Tuscany Station is now open!
The northwest CTrain line has been extended past Crowfoot Station to a new station, called Tuscany Station, providing transit service to people living and working in Rocky Ridge, Royal Oak and Tuscany. The station, and the associated Park and Ride lots, are now open for service as of Mon., Aug. 25. The new and revised bus routes serving the station are now in operation. Please see www.calgarytransit.com for information on new train and bus service.
Final construction and landscaping is being completed and should be done by this fall.
Opening celebration event
On Sat., Aug. 23, an opening celebration was held at Tuscany Station. Mayor Naheed Nenshi drove the first train into the station accompanied by federal and provincial governmnet representatives and other invited guests.
Reserved parking at Tuscany Station
The Tuscany CTrain Station has two Park and Ride lots, one on the Rocky Ridge side and one on the Tuscany side. Please visit the reserved parking page or call Calgary Transit at 403-262-1000 for more information on Reserved Parking.
Eamon’s building and sign update
The sign from the Eamon’s gas station has undergone a refurbishment and has been returned to a spot in the Rocky Ridge Park and Ride. Please see a photo of the sign in place here. The building has been moved off-site so construction could proceed on the Park and Ride lot.
A Leasing Opportunity for the Eamon’s Building has been posted on The City of Calgary web site, which will remain open until a suitable lessee is found. For more information on the Eamon’s building and the sign, please see this update.
The project includes:
- A new station, called Tuscany CTrain Station situated in the median of Crowchild Trail.
- Two Park and Ride lots, one in Rocky Ridge/Royal Oak and one in Tuscany accommodating about 550 passenger vehicles in total.
- Bus terminals in each Park and Ride lot (confirmed bus route changes).
- Two pedestrian bridges linking the Park and Ride facilities with the CTrain station, and connecting the regional pathway across Crowchild Trail.
- Two CTrain bridges at the Stoney Trail interchange.
- Two electrical substation buildings at Arbour Lake and Rocky Ridge.
- An Automated Public Toilet pilot located in the Rocky Ridge/Royal Oak Park and Ride lot.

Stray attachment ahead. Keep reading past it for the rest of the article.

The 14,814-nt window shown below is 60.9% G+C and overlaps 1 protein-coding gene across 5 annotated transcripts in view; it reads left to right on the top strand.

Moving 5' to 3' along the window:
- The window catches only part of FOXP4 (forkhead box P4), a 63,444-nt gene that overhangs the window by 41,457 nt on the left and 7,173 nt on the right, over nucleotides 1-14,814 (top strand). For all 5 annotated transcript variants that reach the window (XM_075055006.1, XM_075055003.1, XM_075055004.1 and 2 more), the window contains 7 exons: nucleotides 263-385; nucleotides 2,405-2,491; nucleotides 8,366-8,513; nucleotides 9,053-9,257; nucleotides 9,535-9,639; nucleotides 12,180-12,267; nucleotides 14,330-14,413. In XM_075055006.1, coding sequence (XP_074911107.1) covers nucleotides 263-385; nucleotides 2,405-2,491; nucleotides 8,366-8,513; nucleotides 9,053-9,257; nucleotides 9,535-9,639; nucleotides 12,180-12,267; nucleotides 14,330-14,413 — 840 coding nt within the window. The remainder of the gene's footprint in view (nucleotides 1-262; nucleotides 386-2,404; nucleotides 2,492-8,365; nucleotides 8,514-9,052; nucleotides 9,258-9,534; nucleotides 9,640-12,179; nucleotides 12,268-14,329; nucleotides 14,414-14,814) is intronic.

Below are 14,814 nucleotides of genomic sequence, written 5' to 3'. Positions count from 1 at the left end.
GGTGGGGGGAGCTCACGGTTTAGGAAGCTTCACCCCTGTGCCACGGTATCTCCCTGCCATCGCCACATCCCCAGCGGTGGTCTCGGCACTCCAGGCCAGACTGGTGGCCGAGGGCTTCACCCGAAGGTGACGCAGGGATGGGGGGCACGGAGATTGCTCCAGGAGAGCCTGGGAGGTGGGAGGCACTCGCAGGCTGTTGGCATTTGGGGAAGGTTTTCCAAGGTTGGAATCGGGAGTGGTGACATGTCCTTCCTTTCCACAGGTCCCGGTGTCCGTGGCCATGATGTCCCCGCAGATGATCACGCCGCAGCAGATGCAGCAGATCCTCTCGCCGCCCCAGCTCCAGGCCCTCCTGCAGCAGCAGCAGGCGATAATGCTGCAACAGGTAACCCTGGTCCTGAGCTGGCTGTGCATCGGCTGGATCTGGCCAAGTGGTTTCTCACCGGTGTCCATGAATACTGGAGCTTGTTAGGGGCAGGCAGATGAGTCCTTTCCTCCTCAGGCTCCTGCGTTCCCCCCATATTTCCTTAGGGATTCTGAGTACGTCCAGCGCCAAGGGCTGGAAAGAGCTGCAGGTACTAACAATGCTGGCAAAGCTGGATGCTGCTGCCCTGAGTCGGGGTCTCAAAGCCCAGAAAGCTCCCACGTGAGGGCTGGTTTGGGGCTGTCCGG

- Construction on CTrain bridges over Stoney trail began construction in 2009; the two bridges were completed in 2010 (west bridge) and 2011 (east bridge).
- Tuscany CTrain Station - started early July 2012; substantially complete fall 2013
- Traction Power, Signals and Communication Systems (TPSC) – complete fall 2014
- Pedestrian bridges - started early July 2012; completed summer 2013
- Park and Ride lots – started summer 2013; complete fall 2014
- Arbour Lake Sub Station and Rocky Ridge Utility Complex – started August 2012; buildings complete winter 2013; ongoing interior work until summer 2014
Detailed design and public consultation 2009-2011
This project will include public art components. An artist will be hired as close to the start of construction as possible with the intention of incorporating the art into the facility. Please see this video about how the public art process works.
Communications and public engagement
The City of Calgary believes that decisions are improved when they involve impacted stakeholders. A Community Consultation Committee (CCC) provided input into the design process as did residents during five open houses. Please see “Related documents” for information related to the CCC and citizen feedback received at the Open Houses.
In December 2011, City Council approved Tuscany Station as the official name of the future CTrain station. The station name was included in the public consultation process and was supported by the majority of people that provided feedback, including the Rocky Ridge/Royal Oak and Tuscany Community Associations, and the CCC.
Sustainability was identified as a key element for success, and sustainable design has been considered and investigated throughout the project, incorporating The City's Sustainability Principles. Some examples include using rain garden beds to help collect and clean stormwater and reduce irrigation, and eliminating escalators from the station to reduce long-term energy costs. See the impact these sustainability initiatives are expected to make.
In most communities next to CTrain stations, parking management plans are successfully operating. The City will work with the community association and the Community Consolation Committee prior to the station opening to assess the potential for overflow parking. Please see this page for more information on residential parking zones.
For more information, fill out the online form.